HBO’s documentary Beware The Slenderman doesn’t offer easy answers about the attempted murder of Payton “Bella” Luetner by two 12 year-old girls, Morgan Geyser and Anissa Weier. They believed that by sacrificing their friend, they could save their families from a monster named Slenderman, who has appeared in countless games and internet short stories. While we may never understand what drove them to their violent crime, the documentary gives us insight into the true power of memetic thought.

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I don’t remember when or how I first heard about Slenderman. While I love spooky stuff, creepypasta (scary short stories written by anonymous authors) wasn’t my forte. But suddenly, early into my college years, I was aware of Slenderman’s presence in popular culture all at once. He was a new folktale—an impossibly tall and lean man with no face who would follow you through the woods and kill you. At the comic book and anime conventions I attended, Slenderman cosplayers would linger near doorways, hoping to freak out the passersby.

As an adult this all seems silly, but within the documentary, Geyser and Weier talk about him with a sense of real fear. Part of the appeal of creepypastas is the idea that they feel real, or come from an ambiguous enough source that they could have actually happened. Another popular creepypasta, Lavender Town, begins with a Pokémon cartridge that narrator found at a garage sale. Occasionally, Beware the Slenderman will scroll through Weier’s liked videos and YouTube comments on her Google+ page, showcasing videos with titles like, “Slenderman is REAL!!!!”

As told by the documentary, Slenderman wasn’t the only factor in the crime committed by Geyser and Weier. During the trial, Geyser was diagnosed with early onset schizophrenia, and Weier with delusional disorder schizotypy. The documentary mentions that they were also isolated at school, so their parents overjoyed when they met and found each other. These children weren’t particularly secretive, nor had they fallen into some kind of dangerous cult. Weier’s father monitored her usage of iPad, and had an open door policy in their home. But Slenderman occupied their interior lives to such a degree that they admitted to the police that they intended to kill Luetner because of him.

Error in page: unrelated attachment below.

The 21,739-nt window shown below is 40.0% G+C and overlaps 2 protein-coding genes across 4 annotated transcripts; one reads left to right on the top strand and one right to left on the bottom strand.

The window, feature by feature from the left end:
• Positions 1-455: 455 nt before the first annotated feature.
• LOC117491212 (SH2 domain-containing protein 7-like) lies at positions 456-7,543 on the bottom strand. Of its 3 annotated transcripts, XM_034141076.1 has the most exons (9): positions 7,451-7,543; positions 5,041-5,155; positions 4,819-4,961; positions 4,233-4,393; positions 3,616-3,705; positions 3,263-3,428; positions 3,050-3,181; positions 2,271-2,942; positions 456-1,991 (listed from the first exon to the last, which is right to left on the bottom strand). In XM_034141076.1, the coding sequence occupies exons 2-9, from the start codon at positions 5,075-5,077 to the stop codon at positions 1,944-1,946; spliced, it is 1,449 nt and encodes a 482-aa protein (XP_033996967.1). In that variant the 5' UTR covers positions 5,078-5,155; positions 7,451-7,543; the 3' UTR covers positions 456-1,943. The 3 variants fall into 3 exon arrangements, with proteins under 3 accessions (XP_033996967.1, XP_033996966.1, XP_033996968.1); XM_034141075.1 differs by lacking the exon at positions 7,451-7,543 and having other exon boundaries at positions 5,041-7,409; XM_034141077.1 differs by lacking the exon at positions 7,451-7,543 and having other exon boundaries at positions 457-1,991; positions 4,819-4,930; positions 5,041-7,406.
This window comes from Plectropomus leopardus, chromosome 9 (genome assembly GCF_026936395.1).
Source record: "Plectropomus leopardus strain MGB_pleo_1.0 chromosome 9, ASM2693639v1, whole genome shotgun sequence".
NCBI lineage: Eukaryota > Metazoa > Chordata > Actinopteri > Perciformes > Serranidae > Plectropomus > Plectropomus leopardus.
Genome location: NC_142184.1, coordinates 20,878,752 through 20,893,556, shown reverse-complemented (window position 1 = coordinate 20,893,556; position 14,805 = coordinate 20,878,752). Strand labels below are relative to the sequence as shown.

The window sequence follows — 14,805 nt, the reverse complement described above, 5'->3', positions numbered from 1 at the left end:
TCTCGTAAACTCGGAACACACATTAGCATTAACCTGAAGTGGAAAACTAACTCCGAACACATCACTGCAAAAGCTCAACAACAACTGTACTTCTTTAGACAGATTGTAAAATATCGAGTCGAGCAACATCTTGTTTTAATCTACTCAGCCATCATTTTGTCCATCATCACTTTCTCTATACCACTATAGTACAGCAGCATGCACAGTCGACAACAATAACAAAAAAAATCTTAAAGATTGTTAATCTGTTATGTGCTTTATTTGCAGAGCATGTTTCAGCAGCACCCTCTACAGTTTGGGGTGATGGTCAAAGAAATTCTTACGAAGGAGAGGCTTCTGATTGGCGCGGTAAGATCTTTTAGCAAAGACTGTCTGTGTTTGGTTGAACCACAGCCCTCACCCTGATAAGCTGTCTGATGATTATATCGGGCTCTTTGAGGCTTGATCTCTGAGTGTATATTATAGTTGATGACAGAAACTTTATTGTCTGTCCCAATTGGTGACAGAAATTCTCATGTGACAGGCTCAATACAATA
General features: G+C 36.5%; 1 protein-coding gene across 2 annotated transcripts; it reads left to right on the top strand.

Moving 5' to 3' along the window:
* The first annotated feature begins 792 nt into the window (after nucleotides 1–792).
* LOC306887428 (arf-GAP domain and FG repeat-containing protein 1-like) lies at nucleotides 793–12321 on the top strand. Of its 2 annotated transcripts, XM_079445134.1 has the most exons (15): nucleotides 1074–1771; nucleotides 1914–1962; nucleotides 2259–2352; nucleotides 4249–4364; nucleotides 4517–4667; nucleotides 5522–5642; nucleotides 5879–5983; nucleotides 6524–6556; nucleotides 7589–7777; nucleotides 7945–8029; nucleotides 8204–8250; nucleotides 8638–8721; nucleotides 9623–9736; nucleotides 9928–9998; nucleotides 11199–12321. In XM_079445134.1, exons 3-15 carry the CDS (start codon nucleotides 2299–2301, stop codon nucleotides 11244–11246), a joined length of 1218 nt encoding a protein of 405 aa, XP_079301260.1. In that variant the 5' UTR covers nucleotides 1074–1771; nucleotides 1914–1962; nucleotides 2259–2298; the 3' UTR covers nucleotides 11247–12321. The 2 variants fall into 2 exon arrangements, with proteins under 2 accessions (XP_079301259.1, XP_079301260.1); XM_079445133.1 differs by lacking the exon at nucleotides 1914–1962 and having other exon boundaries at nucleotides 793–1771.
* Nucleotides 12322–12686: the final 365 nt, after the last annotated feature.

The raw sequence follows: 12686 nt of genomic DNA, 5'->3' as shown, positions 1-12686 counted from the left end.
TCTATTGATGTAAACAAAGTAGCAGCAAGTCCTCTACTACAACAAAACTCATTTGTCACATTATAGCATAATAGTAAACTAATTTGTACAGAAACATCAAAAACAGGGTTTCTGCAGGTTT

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Evolutionary biologist Richard Dawkins explains in the documentary that Slenderman is, “the definition of a good meme.” He continues, “People are captivated by Slenderman, and wish to pass on images or modify images of him. This horrifying story of two young girls who thought it was their duty to Slenderman to go and kill someone, that’s what I call power.”

It sounds like something out of Metal Gear Solid 2, but the power of memetic thought is demonstrated in our every day. Beware the Slenderman points to the Ice Bucket Challenge and planking as examples of widely propagated memes—one brought awareness and funding to a debilitating disease, and another was a fun joke. Memetics aren’t necessarily bad. How many times have you seen Richard Spencer getting punched in the past few days? Spencer himself was afraid that that the image of him being punched in the face would turn into a meme he would be unable to control.

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It’s the idea of who controls a meme that allows room for the ways that memes could warp Geyser and Weier’s minds. No one controls memes—they evolve seemingly on their own, through the people that participate in them. The story of Slenderman was one already drenched in death and despair. Geyser and Weier played their tragic, horrific part in manipulating that story and passing it along.

While all of Beware the Slenderman highlights art of the titular monster, by the end of the documentary, that fanart has a subtle difference. Geyser and Weier told the police that after their attempted murder they intended to flee to Nicolet National Forest to join Slenderman as his servants. In a perverse way, through the power of memetics, they have.